Here is a quick idea for helping your students take ownership of their writing Goals. It's a sheet of basic kindergarten goals that can be cut out and glued (one at a time) to a sheet kids keep in their writing folders and refer to every day.
Here's how it works...
- I keep the masters (see below). I can only imagine the chaos that would ensue if I put kids in charge of cutting and gluing their own goals.
- I set the goals with the kids during a writing conference. We decide, together, what they need to work on to make their writing better. We cut out that goal and glue it down to the chart they keep in their folder.
- The kids generally only get one new goal at a time.
- I remind the kids every day when we begin Writing Workshop to check their writing goal.
- When I conference with kids, I ask them how they're doing on their goal. We look through their writing to see if they are consistently meeting that goal, or if they still need to work on it.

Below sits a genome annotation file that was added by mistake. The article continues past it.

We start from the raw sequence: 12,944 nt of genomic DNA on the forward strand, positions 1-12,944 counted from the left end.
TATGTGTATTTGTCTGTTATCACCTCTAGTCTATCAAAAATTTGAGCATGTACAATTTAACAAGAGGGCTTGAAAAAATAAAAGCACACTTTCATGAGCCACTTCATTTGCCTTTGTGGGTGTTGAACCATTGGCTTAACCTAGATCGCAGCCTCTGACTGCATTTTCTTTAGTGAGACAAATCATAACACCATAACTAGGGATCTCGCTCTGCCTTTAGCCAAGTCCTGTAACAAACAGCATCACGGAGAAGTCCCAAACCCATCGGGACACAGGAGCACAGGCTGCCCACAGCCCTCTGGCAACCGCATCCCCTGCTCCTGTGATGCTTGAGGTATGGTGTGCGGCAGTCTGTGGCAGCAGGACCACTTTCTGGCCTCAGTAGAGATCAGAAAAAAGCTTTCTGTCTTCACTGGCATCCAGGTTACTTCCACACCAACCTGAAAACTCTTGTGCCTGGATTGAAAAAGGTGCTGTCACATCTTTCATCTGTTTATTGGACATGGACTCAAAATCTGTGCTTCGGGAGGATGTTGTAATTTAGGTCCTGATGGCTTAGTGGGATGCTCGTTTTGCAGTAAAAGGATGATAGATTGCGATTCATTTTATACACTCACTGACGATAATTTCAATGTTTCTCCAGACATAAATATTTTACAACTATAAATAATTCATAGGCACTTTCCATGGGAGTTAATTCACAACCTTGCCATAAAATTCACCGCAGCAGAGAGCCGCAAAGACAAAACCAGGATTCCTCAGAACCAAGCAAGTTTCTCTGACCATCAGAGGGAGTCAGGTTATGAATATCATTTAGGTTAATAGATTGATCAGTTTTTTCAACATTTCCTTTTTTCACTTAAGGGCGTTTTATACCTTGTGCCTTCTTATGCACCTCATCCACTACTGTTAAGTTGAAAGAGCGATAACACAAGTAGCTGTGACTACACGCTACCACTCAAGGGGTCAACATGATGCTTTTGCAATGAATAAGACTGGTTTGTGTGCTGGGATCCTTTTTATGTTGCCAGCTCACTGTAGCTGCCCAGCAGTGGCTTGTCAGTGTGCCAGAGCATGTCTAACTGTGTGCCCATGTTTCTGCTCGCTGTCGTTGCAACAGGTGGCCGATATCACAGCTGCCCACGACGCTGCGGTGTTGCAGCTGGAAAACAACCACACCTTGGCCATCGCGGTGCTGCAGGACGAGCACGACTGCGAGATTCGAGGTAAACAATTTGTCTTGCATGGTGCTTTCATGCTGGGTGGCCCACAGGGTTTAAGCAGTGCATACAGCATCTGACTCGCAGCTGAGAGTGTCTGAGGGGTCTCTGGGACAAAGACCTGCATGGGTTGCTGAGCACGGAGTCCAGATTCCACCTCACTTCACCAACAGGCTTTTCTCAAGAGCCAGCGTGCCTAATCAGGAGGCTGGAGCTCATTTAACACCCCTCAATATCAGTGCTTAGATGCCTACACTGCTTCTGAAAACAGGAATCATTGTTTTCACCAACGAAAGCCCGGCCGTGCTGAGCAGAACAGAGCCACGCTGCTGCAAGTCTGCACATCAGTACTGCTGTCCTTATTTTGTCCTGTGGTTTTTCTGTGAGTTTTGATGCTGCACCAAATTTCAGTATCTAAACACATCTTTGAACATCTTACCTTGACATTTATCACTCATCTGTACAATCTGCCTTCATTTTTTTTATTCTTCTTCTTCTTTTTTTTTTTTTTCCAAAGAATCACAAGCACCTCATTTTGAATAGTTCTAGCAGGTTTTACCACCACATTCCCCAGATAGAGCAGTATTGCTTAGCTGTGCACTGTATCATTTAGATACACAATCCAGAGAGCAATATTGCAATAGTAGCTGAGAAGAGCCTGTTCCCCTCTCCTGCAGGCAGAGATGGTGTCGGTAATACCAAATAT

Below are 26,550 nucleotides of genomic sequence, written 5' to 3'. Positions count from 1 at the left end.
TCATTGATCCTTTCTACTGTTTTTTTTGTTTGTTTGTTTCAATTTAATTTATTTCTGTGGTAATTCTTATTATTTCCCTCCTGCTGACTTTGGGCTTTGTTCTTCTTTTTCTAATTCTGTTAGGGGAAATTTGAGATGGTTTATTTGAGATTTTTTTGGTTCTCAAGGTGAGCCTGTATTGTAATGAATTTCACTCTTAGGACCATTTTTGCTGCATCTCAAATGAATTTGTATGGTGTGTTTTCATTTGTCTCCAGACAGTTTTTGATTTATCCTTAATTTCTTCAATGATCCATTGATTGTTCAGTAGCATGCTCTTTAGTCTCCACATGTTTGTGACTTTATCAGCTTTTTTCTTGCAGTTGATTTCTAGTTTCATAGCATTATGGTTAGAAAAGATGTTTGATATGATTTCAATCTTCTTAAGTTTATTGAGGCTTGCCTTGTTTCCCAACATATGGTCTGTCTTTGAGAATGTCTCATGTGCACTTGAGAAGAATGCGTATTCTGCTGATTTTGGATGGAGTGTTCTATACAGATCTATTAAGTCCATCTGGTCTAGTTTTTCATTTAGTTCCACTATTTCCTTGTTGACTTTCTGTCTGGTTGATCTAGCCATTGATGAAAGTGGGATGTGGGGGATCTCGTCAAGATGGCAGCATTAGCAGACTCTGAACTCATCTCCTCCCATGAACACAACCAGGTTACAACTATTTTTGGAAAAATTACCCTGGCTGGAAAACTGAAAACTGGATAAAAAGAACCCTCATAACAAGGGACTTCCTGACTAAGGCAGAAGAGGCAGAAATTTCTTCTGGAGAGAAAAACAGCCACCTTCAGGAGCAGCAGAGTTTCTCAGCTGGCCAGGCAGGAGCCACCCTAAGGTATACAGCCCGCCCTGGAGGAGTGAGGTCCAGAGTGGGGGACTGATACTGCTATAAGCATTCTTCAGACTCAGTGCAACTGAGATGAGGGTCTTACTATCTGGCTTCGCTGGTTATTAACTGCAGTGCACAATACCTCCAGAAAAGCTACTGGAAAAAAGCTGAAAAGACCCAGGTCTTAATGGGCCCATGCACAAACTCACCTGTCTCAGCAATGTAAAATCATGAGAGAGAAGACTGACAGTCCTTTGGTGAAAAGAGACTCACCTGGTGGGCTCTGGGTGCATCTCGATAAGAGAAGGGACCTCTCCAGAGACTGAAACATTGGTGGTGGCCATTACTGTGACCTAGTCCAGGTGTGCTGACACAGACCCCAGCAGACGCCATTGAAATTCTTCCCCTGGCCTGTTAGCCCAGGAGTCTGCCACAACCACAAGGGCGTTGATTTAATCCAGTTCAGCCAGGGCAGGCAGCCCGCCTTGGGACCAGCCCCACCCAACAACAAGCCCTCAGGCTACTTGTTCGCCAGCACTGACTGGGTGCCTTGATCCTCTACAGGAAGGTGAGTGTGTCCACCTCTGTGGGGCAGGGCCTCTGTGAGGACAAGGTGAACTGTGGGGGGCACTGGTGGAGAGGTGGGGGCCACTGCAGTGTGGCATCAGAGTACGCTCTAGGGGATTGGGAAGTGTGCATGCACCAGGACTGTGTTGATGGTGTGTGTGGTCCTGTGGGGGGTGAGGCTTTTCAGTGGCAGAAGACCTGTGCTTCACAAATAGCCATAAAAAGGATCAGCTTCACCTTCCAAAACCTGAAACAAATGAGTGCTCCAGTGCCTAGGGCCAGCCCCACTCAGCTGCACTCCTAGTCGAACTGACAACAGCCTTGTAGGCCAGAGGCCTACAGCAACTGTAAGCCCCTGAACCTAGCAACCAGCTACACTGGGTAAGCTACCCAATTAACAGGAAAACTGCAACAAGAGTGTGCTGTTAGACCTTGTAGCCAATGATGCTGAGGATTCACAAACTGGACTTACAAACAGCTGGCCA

- If they have met it (for example, if their goal was to leave spaces between their words and they consistently do that), I let them color in that goal on their chart and we choose new goal.
- The goals work across writing genres. So whether we're working on writing personal narratives or all-about books, they can still work on each goal.
- We work on other writing skills at the same time. For example--the whole class might be working on writing facts, or adding details to a personal narrative. But at the same time, individual kids will be working on the differentiated goals on their chart.
- Not every writing conference focuses on these goals, but I almost always mention them. For example, I may conference with a student about our whole class objective--writing facts. But at the end of the conference, I might add a quick "Let's see how you're doing with your writing goal..."
- The goals are not necessarily sequential. Some kids skip goals completely because they've already mastered them. Some kids go back and work on a goal that they had once mastered but now need more practice.
We keep a chart in the room so we always know what goals we're working on.
If you think this might be helpful in your classroom, you can click the link below to get it for yourself. Please note, this is a view only file (Google Doc), so you just have to click and print. There is no need to request access (and unfortunately, I cannot give it).